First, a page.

Spotlight on Fashion

By Valerie Vinyard

Fashionistas and regular folks alike will be stylin’ at the third annual Tucson Fashion Week of finery and fun Oct. 17-19.

Billed as “a three-day blaze of style, art, celebrity and cuisine” at three different locations, Tucson Fashion Week showcases local, national and international designers – ranging from up-and-comers to longtime celebrity designer Betsey Johnson.

This year’s event is a collaborative effort of Paula Taylor of Paula Taylor Productions and Melanie Hebron Sutton of MHS Styling.

Since the kickoff event at Maynards Market & Kitchen in February, casting calls took place, 15 designers were selected and 18 sponsorships secured – including the headline sponsor Mercedes-Benz of Tucson. Local chefs and mixologists are on board as well.

“This is three days of really unique, interactive and fun events,” Taylor said. “It’s not just about making clothing. It’s art, music, fashion and food.

“We hope to create a platform to showcase designers and to bring national recognition to Tucson. We’ve got some great talent here. This will help to educate them and give them some tools,” Taylor added.

All participants take part in a competitive professional show and receive constructive feedback. Prizes include cash awards, scholarship funds and opportunities to meet with designers, manufacturers and others in the fashion industry.

Sutton and Taylor’s idea is that through fashion events, charitable partnerships, unique experiences and collaborations, Tucson will find a place in the national fashion and retail spotlight.

The two are the new producers of this fashion extravaganza. They took over from the recently married Elizabeth Denneau, formerly Elizabeth Albert, who created Tucson Fashion Week three years ago.

Taylor relished the opportunity to put her skills to use. She’s been in the fashion industry for 18 years. The former owner of Pour Moi boutique founded Paula Taylor Productions five years ago and produces regional, national and international events. She’s the author of a textbook called “How to Produce a Fashion Show from A to Z,” published in 2012 by Pearson Prentice Hall.

“It’s been a part of my DNA for a very long time,” said Taylor, who did trunk shows while serving as a divisional manager for Bill Blass New York in Arizona and Nevada.

Sutton has 20 years of first-hand knowledge in the fashion industry – starting as a young model then a fashion buyer, fashion editor, prop/wardrobe stylist and consultant.

“They were the only people I would give my baby to,” Denneau said of Taylor and Sutton. “This is their playground – they’re much better equipped than me.” She was thrilled that Taylor made the proposal. “I couldn’t think of anyone better.”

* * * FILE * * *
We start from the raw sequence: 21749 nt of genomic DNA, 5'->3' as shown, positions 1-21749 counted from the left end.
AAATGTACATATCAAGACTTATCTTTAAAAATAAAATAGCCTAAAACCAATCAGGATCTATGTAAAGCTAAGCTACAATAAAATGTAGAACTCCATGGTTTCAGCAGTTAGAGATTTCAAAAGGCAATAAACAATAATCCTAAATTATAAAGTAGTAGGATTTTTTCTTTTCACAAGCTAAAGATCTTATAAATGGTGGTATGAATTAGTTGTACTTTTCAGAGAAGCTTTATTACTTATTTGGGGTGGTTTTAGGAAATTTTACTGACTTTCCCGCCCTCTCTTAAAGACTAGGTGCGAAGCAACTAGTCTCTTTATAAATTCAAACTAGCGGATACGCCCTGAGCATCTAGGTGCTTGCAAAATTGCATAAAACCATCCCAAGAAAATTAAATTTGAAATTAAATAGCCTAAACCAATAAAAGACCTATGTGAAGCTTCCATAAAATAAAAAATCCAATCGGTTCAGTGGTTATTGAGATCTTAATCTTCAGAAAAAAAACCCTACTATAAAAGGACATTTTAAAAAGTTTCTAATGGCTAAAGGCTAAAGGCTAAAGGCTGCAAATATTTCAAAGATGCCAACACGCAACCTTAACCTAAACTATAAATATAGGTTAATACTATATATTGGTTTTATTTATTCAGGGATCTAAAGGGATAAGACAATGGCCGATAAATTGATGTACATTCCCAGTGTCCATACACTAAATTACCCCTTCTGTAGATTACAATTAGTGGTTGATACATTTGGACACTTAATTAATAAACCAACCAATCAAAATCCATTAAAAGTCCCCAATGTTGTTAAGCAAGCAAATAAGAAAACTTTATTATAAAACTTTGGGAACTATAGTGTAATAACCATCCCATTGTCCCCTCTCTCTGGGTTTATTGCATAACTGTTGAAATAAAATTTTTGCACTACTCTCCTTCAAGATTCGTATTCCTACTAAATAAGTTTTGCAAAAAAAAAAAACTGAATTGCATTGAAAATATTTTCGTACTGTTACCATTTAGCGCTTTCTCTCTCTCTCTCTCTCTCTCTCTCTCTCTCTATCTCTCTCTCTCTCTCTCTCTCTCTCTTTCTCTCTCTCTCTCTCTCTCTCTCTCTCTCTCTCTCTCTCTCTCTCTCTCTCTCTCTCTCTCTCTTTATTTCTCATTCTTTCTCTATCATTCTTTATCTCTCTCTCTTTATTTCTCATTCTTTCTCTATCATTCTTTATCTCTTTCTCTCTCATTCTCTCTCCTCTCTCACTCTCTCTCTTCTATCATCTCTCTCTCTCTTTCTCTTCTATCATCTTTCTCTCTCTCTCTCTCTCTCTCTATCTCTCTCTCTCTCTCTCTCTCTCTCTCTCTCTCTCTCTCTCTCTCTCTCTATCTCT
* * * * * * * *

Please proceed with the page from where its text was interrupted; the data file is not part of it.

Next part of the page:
In 2009, the 34-year-old self-taught designer won the people’s choice for Designer of the Year at Scottsdale Fashion Week. Denneau’s specialty is plus-sized fashions.

“It was the first time I had been at a really large fashion week,” Denneau said. “I thought, ‘Why doesn’t Tucson have this?’ Everybody wanted it – but no one was really doing it.”

So in 2010, she did it. Tucson Fashion Week debuted on a Saturday in a parking lot on Toole Avenue and featured a dozen designers. “The first year it was a disaster – but a beautiful disaster. People were really excited that we did it – so we did it again.”

The next year, the much-bigger production involved a core staff of 10 volunteers shutting down Scott Avenue and making it a runway. “After that, I was just really exhausted,” Denneau said. “I have my own company and my own clothing line. While I was producing this huge fashion week, I was also building a collection. It was just too much.” She was ready to hand over the reins.

This fall’s Tucson Fashion Week features three distinct fashion, food and fun programs at a different location each night – the Tucson Lifestyle Desert Art Museum, the Tucson Museum of Art and La Encantada.

Sutton said they’ve expanded Tucson Fashion Week, adding jewelry designers, a leather handbag line and a charitable component to raise funds for the University of Arizona’s Center for American Culture and Ideas and Lungren Center for Retailing.

“We want to create a memorable event that will continue each year,” Sutton said. “We hope to elevate the emerging designers to a new level and eventually make this event a full week.”

Denneau plans to participate in the event and will show “a capsule collection” of her fall line. “But it’s their baby now,” she said. “It’s cool to sit back and watch what they’re doing.”


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